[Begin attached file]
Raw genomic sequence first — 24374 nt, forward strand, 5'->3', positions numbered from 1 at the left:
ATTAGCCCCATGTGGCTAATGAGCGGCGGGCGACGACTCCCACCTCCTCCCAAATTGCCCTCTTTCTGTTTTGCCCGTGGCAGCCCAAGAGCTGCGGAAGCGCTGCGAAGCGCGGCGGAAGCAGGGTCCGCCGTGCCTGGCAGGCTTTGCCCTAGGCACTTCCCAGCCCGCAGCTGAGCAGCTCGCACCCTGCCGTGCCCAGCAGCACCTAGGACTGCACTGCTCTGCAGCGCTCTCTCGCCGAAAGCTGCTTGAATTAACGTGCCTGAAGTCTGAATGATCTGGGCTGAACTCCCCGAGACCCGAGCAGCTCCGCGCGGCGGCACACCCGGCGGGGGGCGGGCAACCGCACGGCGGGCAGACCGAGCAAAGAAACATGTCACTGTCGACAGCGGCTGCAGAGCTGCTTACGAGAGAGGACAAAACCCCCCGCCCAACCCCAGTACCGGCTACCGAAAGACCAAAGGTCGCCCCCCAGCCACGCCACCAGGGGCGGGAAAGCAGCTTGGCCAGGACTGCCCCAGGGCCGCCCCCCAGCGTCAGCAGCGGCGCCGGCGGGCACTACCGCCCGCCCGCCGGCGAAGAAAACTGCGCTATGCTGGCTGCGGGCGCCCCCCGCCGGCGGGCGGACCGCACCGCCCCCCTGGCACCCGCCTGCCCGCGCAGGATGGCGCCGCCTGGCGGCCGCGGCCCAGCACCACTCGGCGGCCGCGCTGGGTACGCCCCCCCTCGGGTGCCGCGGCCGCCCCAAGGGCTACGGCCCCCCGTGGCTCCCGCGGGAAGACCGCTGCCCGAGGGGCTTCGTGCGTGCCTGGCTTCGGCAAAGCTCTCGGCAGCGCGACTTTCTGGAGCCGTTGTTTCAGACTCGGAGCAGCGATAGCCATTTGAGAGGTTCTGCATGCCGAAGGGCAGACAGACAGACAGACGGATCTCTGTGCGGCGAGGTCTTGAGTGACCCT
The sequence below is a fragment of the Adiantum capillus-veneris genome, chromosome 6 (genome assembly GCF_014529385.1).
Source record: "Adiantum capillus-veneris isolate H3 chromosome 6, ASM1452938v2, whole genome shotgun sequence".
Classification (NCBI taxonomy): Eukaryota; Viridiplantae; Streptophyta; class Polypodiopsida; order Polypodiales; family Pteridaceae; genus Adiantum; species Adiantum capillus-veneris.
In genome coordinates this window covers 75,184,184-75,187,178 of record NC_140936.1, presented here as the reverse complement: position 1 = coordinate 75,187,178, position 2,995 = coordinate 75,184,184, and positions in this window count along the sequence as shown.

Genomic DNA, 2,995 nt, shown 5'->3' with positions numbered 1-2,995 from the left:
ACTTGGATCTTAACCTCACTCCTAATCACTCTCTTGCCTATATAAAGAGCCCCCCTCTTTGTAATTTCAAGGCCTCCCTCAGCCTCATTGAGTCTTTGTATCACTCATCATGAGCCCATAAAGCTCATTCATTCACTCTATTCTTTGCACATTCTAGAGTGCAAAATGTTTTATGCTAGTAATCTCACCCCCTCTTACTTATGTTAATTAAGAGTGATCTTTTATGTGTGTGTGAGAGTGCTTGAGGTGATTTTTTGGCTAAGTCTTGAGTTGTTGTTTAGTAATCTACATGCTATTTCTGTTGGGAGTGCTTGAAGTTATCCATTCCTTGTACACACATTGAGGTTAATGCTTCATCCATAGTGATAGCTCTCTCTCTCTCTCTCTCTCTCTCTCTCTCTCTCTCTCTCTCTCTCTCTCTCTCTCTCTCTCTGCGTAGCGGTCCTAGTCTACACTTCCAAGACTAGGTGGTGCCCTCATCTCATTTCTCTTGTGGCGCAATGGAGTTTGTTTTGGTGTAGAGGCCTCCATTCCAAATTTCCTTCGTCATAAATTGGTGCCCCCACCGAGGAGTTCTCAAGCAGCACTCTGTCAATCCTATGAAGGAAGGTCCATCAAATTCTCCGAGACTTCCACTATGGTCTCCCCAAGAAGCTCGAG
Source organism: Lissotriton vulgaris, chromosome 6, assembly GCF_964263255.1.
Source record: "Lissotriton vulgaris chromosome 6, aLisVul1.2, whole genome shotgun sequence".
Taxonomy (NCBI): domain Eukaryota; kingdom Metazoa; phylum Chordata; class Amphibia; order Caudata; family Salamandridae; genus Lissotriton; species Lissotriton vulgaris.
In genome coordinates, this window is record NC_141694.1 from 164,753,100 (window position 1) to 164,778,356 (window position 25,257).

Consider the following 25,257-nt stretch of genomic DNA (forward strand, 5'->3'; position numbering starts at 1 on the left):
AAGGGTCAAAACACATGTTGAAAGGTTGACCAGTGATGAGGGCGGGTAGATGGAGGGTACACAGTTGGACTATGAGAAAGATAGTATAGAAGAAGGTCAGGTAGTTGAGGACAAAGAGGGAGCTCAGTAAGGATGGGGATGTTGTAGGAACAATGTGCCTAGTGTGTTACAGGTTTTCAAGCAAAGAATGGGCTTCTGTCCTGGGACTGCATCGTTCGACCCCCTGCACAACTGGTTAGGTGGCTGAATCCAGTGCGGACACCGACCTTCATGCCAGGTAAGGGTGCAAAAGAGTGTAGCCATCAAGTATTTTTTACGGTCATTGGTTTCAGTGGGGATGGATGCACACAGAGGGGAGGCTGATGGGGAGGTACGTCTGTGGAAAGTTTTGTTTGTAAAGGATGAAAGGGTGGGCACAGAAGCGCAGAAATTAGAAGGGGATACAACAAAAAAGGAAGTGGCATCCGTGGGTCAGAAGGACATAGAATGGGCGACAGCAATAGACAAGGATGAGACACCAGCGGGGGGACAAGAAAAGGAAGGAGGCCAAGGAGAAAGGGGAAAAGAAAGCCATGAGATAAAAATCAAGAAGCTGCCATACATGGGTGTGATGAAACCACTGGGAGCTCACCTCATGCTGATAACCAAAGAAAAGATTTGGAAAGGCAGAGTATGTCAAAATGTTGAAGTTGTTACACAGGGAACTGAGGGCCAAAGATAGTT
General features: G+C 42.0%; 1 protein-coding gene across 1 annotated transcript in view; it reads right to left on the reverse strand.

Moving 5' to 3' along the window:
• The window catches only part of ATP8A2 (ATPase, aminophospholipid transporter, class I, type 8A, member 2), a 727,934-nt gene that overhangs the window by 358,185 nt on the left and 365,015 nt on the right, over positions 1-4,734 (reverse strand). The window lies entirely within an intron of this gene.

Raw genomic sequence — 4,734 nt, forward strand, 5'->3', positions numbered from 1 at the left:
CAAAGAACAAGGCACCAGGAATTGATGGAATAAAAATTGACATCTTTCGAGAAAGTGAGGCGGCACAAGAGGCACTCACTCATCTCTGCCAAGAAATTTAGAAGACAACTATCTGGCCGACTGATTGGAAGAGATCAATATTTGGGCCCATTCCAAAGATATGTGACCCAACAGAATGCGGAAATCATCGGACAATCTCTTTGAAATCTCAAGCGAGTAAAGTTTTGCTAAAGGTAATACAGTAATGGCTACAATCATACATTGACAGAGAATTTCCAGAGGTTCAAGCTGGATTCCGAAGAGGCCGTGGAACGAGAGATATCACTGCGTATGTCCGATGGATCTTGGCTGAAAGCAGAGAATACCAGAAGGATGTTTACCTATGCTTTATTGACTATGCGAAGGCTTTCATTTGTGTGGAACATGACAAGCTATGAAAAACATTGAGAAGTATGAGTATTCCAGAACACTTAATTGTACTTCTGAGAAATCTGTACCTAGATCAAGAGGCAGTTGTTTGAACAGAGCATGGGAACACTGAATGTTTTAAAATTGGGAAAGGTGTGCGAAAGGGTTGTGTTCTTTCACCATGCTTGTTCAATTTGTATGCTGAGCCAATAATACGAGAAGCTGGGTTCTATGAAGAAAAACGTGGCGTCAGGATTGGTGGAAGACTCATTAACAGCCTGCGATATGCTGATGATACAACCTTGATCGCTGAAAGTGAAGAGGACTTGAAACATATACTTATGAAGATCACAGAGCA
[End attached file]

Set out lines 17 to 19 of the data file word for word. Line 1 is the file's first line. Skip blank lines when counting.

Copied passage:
• The window catches only part of ATP8A2 (ATPase, aminophospholipid transporter, class I, type 8A, member 2), a 727,934-nt gene that overhangs the window by 358,185 nt on the left and 365,015 nt on the right, over positions 1-4,734 (reverse strand). The window lies entirely within an intron of this gene.

Raw genomic sequence — 4,734 nt, forward strand, 5'->3', positions numbered from 1 at the left:
CAAAGAACAAGGCACCAGGAATTGATGGAATAAAAATTGACATCTTTCGAGAAAGTGAGGCGGCACAAGAGGCACTCACTCATCTCTGCCAAGAAATTTAGAAGACAACTATCTGGCCGACTGATTGGAAGAGATCAATATTTGGGCCCATTCCAAAGATATGTGACCCAACAGAATGCGGAAATCATCGGACAATCTCTTTGAAATCTCAAGCGAGTAAAGTTTTGCTAAAGGTAATACAGTAATGGCTACAATCATACATTGACAGAGAATTTCCAGAGGTTCAAGCTGGATTCCGAAGAGGCCGTGGAACGAGAGATATCACTGCGTATGTCCGATGGATCTTGGCTGAAAGCAGAGAATACCAGAAGGATGTTTACCTATGCTTTATTGACTATGCGAAGGCTTTCATTTGTGTGGAACATGACAAGCTATGAAAAACATTGAGAAGTATGAGTATTCCAGAACACTTAATTGTACTTCTGAGAAATCTGTACCTAGATCAAGAGGCAGTTGTTTGAACAGAGCATGGGAACACTGAATGTTTTAAAATTGGGAAAGGTGTGCGAAAGGGTTGTGTTCTTTCACCATGCTTGTTCAATTTGTATGCTGAGCCAATAATACGAGAAGCTGGGTTCTATGAAGAAAAACGTGGCGTCAGGATTGGTGGAAGACTCATTAACAGCCTGCGATATGCTGATGATACAACCTTGATCGCTGAAAGTGAAGAGGACTTGAAACATATACTTATGAAGATCACAGAGCA